Faerie Tale Theatre 1.02: “Rumpelstiltskin”

Once upon a time, in a magical decade known as the Nineteen Eighties, a then-modest little cable network called Showtime decided to launch its very first original television series. Although today known best for programs about serial killers, drug-addicted caregivers, and criminal suburban mothers, this was a quainter, more distant era, all but lost to the mists of time, and thus it was pronounced throughout the land that this first production wouldn’t be an edgy tragicomedy at all but rather an anthology series composed of beloved children’s tales known as Faerie Tale Theatre, produced by the actress, Shelley Duvall, who assembled all of her closest Hollywood celebrity friends to appear in modern dramatizations of the most cherished children’s stories of yesteryear.

As a child, I fell in love with Faerie Tale Theatre and watched it whenever I could. Unfortunately, however, my family didn’t have premium cable back then, so I was only able to see whatever episodes were available to rent on video and/or my mom’s friends were able to record off their TV for me, and/or eventually showed up on PBS. And so, while out of the 27 filmed episodes, there are some I watched over and over until I practically wore out the tapes, others I still haven’t seen up to this point.

And now, years later, I’ve decided to finally revisit this cherished series from my childhood, in order, continuing with the second episode, Rumpelstiltskin, which first aired on October 16, 1982, when I was just over 1 1/2 years old, and was one of those episodes that I never got a chance to see, growing up…



I get the sense that, if I had first seen Rumpelstiltskin when I was a kid, it would not have been one of my favorite episodes, and this is largely because, as the eponymous trickster, Hervé Villechaize (best known as Tattoo on Fantasy Island) is pretty terrible, with a nearly unintelligible accent and a demeanor that comes across as more whiny than menacing. Let’s just say that Robert Carlyle on Once Upon a Time he ain’t.

With that said, in her first acting role on her own series, Shelley Duvall makes a fantastic Miller’s Daughter, though due to Once Upon a Time‘s brilliant but completely revisionist spin on that particular character, it’s probably best to put that show aside for now, because this isn’t the shrewd, scheming, powerful witch who gave birth to everyone’s favorite evil queen, Regina, but the simple country girl of the original story, who’s rather horrified to learn that her father has been lying to the king about her abilities, namely that she can spin straw into gold. One of Duvall’s signature traits as an actress is her space cadet-iness. She always seems like she’s on a slightly different plane than anyone else–a very nice, lovely plane, certainly, but a different one, nonetheless–and here she uses that to her full advantage, nailing the bewilderment of this poor young woman who just wants to go back to her house and frolic with her talking animal friends (yes, she has talking animal friends) but is instead being forced to perform an impossible feat on threat of death.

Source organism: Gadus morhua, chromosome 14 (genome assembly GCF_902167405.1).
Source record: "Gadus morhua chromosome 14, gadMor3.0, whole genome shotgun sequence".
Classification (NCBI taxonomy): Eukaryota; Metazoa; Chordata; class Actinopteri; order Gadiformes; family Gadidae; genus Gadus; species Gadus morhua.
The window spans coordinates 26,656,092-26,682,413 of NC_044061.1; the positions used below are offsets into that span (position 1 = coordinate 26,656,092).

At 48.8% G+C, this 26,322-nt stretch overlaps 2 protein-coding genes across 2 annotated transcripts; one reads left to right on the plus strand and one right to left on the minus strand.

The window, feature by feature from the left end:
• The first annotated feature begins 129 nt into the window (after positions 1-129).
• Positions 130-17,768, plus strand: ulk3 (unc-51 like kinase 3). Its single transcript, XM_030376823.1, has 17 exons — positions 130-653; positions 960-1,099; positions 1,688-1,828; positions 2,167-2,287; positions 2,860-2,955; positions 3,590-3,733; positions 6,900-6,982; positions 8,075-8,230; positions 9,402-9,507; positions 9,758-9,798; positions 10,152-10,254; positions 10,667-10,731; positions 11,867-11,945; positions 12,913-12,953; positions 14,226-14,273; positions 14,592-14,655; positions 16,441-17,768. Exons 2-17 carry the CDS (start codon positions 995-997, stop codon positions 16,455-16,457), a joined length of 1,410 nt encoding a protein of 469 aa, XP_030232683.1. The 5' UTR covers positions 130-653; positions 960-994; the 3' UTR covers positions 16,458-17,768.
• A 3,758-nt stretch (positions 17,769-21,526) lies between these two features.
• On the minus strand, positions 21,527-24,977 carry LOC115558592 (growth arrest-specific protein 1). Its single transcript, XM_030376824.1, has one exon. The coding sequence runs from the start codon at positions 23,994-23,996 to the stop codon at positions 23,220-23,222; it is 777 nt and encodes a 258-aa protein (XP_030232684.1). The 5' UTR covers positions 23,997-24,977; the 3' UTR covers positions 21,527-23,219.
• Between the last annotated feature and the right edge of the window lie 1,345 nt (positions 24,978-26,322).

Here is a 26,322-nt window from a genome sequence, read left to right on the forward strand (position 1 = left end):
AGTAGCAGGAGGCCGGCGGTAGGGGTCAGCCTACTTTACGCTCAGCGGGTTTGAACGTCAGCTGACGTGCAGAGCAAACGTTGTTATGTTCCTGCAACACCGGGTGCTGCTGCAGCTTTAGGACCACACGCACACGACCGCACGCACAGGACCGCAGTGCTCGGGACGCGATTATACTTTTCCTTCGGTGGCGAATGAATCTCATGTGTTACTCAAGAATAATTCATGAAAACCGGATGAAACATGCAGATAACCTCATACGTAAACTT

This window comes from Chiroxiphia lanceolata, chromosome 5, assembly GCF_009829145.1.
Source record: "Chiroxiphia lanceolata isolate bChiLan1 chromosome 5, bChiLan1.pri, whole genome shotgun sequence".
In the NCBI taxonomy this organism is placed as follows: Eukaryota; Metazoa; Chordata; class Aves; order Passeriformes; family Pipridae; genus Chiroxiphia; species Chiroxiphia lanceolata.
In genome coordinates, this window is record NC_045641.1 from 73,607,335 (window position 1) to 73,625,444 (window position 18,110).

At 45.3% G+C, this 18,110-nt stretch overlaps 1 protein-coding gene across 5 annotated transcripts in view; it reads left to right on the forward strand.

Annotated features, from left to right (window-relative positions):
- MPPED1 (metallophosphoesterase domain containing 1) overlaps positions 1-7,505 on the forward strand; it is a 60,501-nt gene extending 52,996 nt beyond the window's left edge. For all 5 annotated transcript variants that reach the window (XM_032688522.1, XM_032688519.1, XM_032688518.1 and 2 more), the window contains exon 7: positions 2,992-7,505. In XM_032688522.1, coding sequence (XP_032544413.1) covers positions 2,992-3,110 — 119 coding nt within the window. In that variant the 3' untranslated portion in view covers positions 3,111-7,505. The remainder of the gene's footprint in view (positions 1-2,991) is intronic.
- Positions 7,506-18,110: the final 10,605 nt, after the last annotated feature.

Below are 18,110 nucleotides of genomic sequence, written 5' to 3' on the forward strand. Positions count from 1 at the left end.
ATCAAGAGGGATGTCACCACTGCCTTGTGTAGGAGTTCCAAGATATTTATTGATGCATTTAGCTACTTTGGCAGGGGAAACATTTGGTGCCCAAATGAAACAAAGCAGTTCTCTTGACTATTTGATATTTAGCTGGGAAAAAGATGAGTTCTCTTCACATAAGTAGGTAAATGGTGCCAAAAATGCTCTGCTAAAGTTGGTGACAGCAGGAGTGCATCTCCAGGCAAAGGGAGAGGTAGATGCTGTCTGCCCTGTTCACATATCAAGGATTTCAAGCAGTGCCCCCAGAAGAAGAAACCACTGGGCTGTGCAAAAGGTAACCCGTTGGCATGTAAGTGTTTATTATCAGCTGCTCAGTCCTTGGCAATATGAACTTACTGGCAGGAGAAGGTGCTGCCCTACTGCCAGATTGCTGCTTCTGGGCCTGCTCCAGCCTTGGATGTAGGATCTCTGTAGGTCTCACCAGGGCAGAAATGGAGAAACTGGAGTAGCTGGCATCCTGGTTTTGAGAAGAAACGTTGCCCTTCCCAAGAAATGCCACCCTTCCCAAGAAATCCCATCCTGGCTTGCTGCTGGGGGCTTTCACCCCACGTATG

One of my favorite bits of the episode is that, whereas most other versions of the story focus on the impossibility of spinning straw into gold, this one explicitly points out that you don’t even have to get to the end of that phrase to reach the impossible part. Spinning straw alone is impossible. Duvall tries over and over again to simply get handfuls of straw to stay onto the loom and can’t even do that.

As with The Tale of the Frog Prince, this series truly has the rhythms of classic fairy tales down. After the first night proves to be a success thanks to a little help from her thick-accented little friend, the king immediately forces her into an even larger room full of straw for a second go at this gold-spinning thing, and then again for one final night, during which she finally bargains away her first-born child if she becomes queen, not because she’s as foolish as the girl in the original story might seem but simply because she doesn’t think that the king will actually marry her.

Author: Robert Berg

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